This section is from the "The Subvention In The State Finances Of Pennsylvania" book, by Frederic B. Garver.
Before entering upon the consideration of the history of grants made before 1826, it is necessary to define several terms which will be frequently used in this and succeeding chapters. The term "subvention" has not been commonly used by writers on public finance; hence no accurate definition is ready at hand. Dictionaries are of little assistance in a search for the explanation of technical economic terms, but the general ideas that pervade the dictionary definitions are helpful in showing what is the non-technical or every-day meaning of words. The meaning attached by a majority of lexicographers to the word "subvention" is that of a government aid or bounty to any public enterprise. *1 But most dictionary definitions would include subsidies to private commercial concerns, a kind of "grant" that does not fall within the scope of this essay. Hereafter when the term "subvention" is used in this essay it will be taken to mean a grant of services, wealth, or property from a superior to an inferior governmental authority, or to a quasi-public corporation, or to an individual, with respect to some service commonly regarded as public in its nature.
English writers make use of the term "grant in aid" to mean a grant from a superior governmental authority to an inferior, with respect to some statutory duty imposed upon the latter. This term is obviously narrower than the term "subvention." The difference between subventions and grants in aid is that the former may be made to governmental authorities or to corporations and individuals; while the latter is made only to governmental organizations. This difference suggests at once the first basis for a classification of subventions: the legal or political nature of the recipient. In the second place, grants may be classified according to the kind of service assisted. Thus education, poor relief, or road building would fall into different categories. These two classifications are fundamental in arriving at a clear understanding of the nature of subventions.
1 The Standard Dictionary defines a subvention as "a grant, as of money, in aid of something; a subsidy, especially when regarded as legitimate and proper." A subsidy is defined as "pecuniary aid directly granted by the government to an individual or commercial enterprise deemed productive of public benefit." Webster defines a subvention as "a government aid or bounty; a subsidy."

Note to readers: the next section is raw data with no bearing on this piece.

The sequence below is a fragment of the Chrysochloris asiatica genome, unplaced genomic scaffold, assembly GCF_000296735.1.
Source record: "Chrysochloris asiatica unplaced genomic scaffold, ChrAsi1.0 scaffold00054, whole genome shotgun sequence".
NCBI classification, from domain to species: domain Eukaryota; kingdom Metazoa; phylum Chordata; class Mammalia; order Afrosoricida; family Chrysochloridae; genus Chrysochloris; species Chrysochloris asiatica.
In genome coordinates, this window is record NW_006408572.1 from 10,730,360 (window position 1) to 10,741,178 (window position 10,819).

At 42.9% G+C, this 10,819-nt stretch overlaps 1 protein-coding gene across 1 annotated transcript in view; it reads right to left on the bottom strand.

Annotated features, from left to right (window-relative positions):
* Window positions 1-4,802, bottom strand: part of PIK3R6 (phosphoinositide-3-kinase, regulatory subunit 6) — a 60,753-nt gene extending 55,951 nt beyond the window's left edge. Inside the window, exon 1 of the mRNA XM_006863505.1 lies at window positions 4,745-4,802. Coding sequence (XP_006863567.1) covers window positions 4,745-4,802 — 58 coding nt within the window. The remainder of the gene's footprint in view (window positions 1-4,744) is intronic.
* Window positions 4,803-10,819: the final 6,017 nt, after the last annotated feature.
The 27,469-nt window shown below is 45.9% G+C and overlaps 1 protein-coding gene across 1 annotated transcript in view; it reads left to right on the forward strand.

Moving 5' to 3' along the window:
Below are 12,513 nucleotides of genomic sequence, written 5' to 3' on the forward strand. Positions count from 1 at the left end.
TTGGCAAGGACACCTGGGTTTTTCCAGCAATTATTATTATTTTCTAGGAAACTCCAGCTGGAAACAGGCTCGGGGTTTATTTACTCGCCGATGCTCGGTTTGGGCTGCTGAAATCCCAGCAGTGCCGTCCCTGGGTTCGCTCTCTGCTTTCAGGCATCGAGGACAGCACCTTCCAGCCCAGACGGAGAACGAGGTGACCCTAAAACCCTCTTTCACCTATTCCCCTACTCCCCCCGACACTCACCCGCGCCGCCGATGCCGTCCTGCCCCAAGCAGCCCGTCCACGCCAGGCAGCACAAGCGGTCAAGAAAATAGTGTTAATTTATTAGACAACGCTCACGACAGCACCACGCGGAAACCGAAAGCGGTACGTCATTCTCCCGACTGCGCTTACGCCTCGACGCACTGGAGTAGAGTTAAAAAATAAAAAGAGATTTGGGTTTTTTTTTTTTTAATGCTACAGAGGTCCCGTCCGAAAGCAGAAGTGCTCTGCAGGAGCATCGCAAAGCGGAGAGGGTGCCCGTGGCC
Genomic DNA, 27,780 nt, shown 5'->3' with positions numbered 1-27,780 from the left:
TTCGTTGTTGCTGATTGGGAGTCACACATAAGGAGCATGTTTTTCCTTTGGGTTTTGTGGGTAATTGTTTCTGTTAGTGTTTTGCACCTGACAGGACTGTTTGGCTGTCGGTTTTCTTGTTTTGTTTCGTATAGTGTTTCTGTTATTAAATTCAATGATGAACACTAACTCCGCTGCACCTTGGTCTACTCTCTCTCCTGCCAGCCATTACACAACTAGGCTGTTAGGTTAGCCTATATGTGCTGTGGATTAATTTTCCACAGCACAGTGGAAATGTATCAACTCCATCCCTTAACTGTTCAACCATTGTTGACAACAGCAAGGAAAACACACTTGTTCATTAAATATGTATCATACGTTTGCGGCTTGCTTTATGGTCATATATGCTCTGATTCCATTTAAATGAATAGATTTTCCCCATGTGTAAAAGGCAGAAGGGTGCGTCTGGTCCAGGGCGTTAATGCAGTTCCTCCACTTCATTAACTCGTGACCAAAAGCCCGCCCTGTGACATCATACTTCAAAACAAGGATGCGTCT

Two other bases of classification are also significant. Subventions may be permanent annually recurring payments, or single lump-sum grants, or payments made at irregular intervals. Finally, subventions and grants may be classified according to the amount of control over expenditures exercised by the government making the grant. Thus subventions may be unconditional, as when no check is put upon the recipient, except perhaps, the mere statement of the maker of the grant that it is intended for a certain purpose. Conditional subventions are those that cannot be obtained by potential recipients, except by compliance with the terms of the grant or subvention. In extreme cases, a subvention may be so strictly controlled that the recipient acts merely as an agent of the controlling authority or maker of the grant.
The following schematic arrangement presents the four classifications.
I. Classified according to the political and legal nature of the recipient subventions are
1. Grants in aid, or subventions to political sub-divisions of the governmental authority making the grant
2. Subventions to quasi-public corporations
3. Bounties and subsidies, or grants to individuals and corporations engaged in enterprises commonly regarded as purely private in their nature
II. Classified according to the services aided subventions may be divided into as many kinds as there are services receiving aid:
1. General government (not often found)
2. Protection to life and property
b. Protection against fire
c. The military2
a. Common or elementary schools
b. Secondary schools
c. Colleges and universities
d. Technical schools of medicine, agriculture, mechanic arts, etc.
e. Schools for special classes such as the deaf and the blind
8 See Chapter VIII infra.
a. General poor relief
b. The insane
c. General and special hospitals
e. Homes for the aged
f. Miscellaneous institutions, e.g., reformation of prostitutes
5. Recreation: parks, etc.
III. Classified according to duration subventions are
2. Temporary—for a limited period of time, either one, two or more years
IV. Classified according to the control exercised by the authority making them, subventions are
1. Strictly controlled
With this classification in mind we may proceed to an examination of the development of the occasional subventions from 1776 to 1826. But before that task is undertaken it is necessary to review briefly the financial policy of the state during this period in order to get a background upon which to project our picture of the subventions.
3 Supra, p. 16.